Make sure your kitchen is stocked with these essential ingredients.
7 May 2013 - 10:29 AM  UPDATED 6 Sep 2013 - 9:31 AM

Juniper berries

Naturally occurring in the evergreen forests of Germany, juniper berries are commonly used to flavour game dishes, such as rabbit, goose and duck. They are considered an essential ingredient in sauerkraut.


The mustard plant is a native to Europe and is therefore one of the cheapest spices. The seeds of the mustard plant are ground into a paste. Mustard is an essential accompaniment to German sausages, in particular the Bordeaux sausage.


Both the white and red cabbage are used in German cooking extensively. Sauerkraut is the most popular presentation, where the cabbage is finely shredded and pickled. Red cabbage is slightly sweeter, but may also be made in the style of sauerkraut. It is also often cooked with apple.


A German variation of gin that is flavoured exclusively with juniper berries.


A confectionary that is made with sugar and coarsely ground almonds. It is used as a filling for pastries, as well as eaten on its own shaped into miniature forms of fruits and vegetables. It is an ingredient in traditional desserts such as stollen and simnel cakes. At Christmas it may be molded into shapes and used as Christmas decorations.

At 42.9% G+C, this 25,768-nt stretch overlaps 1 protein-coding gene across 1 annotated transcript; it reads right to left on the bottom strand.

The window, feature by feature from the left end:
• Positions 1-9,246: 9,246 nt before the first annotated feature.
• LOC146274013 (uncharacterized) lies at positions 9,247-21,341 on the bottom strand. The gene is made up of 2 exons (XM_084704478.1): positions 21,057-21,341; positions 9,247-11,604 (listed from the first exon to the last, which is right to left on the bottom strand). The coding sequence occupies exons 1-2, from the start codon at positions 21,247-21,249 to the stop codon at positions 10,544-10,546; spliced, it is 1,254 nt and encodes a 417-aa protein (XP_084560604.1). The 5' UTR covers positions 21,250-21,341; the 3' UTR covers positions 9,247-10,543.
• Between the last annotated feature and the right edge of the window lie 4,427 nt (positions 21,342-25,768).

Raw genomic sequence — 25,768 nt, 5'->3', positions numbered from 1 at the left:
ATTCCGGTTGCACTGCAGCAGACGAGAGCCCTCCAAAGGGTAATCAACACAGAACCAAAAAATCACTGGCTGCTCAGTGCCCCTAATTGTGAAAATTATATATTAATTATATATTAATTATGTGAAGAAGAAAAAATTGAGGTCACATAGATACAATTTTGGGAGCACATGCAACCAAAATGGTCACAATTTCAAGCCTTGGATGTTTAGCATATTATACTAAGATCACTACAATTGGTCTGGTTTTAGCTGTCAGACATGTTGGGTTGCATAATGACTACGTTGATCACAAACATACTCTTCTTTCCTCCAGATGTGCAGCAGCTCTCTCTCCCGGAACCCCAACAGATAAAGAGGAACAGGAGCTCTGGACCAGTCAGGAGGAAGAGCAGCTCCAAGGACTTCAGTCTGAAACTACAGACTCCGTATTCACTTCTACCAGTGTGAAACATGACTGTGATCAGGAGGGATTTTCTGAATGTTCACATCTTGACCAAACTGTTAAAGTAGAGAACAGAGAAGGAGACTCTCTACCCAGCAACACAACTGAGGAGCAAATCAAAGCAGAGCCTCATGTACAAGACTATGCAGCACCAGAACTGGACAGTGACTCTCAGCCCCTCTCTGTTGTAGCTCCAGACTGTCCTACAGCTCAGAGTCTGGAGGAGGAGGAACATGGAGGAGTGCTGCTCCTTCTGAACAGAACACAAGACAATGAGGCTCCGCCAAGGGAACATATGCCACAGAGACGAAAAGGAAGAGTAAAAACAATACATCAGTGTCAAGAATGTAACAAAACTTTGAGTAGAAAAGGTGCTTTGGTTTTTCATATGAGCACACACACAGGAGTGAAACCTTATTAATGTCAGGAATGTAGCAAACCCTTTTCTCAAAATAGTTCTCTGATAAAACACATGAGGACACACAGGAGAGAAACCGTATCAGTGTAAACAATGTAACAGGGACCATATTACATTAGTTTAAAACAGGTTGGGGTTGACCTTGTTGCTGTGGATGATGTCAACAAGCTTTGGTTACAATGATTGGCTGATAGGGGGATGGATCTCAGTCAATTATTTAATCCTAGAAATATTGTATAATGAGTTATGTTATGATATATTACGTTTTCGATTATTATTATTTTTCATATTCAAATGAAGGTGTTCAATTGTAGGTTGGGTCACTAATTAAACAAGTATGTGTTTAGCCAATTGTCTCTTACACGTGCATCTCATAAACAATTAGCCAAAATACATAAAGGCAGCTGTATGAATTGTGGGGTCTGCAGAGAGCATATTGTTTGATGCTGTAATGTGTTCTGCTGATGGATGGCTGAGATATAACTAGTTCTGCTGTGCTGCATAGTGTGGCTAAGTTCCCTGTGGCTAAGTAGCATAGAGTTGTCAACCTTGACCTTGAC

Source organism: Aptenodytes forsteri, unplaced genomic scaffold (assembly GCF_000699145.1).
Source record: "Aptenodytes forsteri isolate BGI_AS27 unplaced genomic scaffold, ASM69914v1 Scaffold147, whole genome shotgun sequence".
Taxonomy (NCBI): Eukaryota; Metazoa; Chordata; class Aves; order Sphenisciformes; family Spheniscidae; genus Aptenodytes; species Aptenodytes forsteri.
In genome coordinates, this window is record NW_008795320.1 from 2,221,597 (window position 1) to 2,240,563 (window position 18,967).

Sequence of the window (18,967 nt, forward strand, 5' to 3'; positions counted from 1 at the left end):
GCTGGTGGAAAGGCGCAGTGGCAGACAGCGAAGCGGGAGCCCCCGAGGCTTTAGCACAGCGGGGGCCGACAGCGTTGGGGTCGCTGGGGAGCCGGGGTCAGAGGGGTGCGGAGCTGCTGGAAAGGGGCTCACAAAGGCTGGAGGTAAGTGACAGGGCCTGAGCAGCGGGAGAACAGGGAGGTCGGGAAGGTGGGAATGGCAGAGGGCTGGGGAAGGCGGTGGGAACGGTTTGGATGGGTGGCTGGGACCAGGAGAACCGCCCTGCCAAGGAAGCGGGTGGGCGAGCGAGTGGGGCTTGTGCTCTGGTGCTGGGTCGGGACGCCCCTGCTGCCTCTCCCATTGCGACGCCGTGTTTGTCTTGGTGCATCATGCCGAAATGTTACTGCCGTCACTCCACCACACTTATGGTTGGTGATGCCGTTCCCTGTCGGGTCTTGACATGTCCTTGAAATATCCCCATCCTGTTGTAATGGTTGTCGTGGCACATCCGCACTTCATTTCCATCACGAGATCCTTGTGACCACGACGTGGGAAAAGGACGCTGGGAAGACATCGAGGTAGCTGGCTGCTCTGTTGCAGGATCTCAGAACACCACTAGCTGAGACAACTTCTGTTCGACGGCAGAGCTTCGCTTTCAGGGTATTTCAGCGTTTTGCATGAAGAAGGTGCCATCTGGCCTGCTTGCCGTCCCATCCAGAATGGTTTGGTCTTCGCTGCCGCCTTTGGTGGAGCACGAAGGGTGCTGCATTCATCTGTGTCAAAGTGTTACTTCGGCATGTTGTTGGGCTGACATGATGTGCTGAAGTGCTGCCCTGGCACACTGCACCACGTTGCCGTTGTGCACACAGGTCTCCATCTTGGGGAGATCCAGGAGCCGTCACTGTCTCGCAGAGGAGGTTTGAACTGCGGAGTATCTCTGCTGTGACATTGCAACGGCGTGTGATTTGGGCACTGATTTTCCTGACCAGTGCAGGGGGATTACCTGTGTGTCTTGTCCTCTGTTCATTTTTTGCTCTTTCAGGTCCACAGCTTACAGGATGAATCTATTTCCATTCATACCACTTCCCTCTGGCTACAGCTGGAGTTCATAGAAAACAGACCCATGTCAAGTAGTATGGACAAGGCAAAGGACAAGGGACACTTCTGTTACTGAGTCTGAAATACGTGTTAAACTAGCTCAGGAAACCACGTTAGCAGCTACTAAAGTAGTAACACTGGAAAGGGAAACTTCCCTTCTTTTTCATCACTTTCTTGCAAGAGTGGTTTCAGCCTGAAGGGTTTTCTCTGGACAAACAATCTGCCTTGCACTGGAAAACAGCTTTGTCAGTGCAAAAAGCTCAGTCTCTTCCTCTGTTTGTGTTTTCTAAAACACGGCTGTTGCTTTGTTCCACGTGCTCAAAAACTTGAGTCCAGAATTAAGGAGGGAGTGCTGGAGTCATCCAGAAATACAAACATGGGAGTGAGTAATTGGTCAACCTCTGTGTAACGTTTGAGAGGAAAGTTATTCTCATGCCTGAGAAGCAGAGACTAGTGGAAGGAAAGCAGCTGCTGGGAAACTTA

There are over 1,000 different varieties of sausage in Germany. A few of the dominant varieties include Leberwurst (a cooked liver sausage), Brunswick Mettwurst (a specialty of North Germany that is made from smoked pork and served cold; it may be spreadable, but is also available sliced) and finally the Weisswurst (a parboiled sausage that is a specialty of Munich, it is made from veal and is characterized by its white colouring).

Smoked eel

Particularly popular in North Germany, smoked eel is often found in restaurants (where it is eaten with the fingers; waiter’s will often pour schnapps over the patron’s fingers after eating it to remove the odour). It may also be encountered in street fairs, sold in stalls and devoured as you would a lollypop!


A fresh curd cheese made from skim milk. This neutrally flavoured cheese accounts for approximately half of all the cheese consumed by Germans. It can be used in sweet and savoury dishes.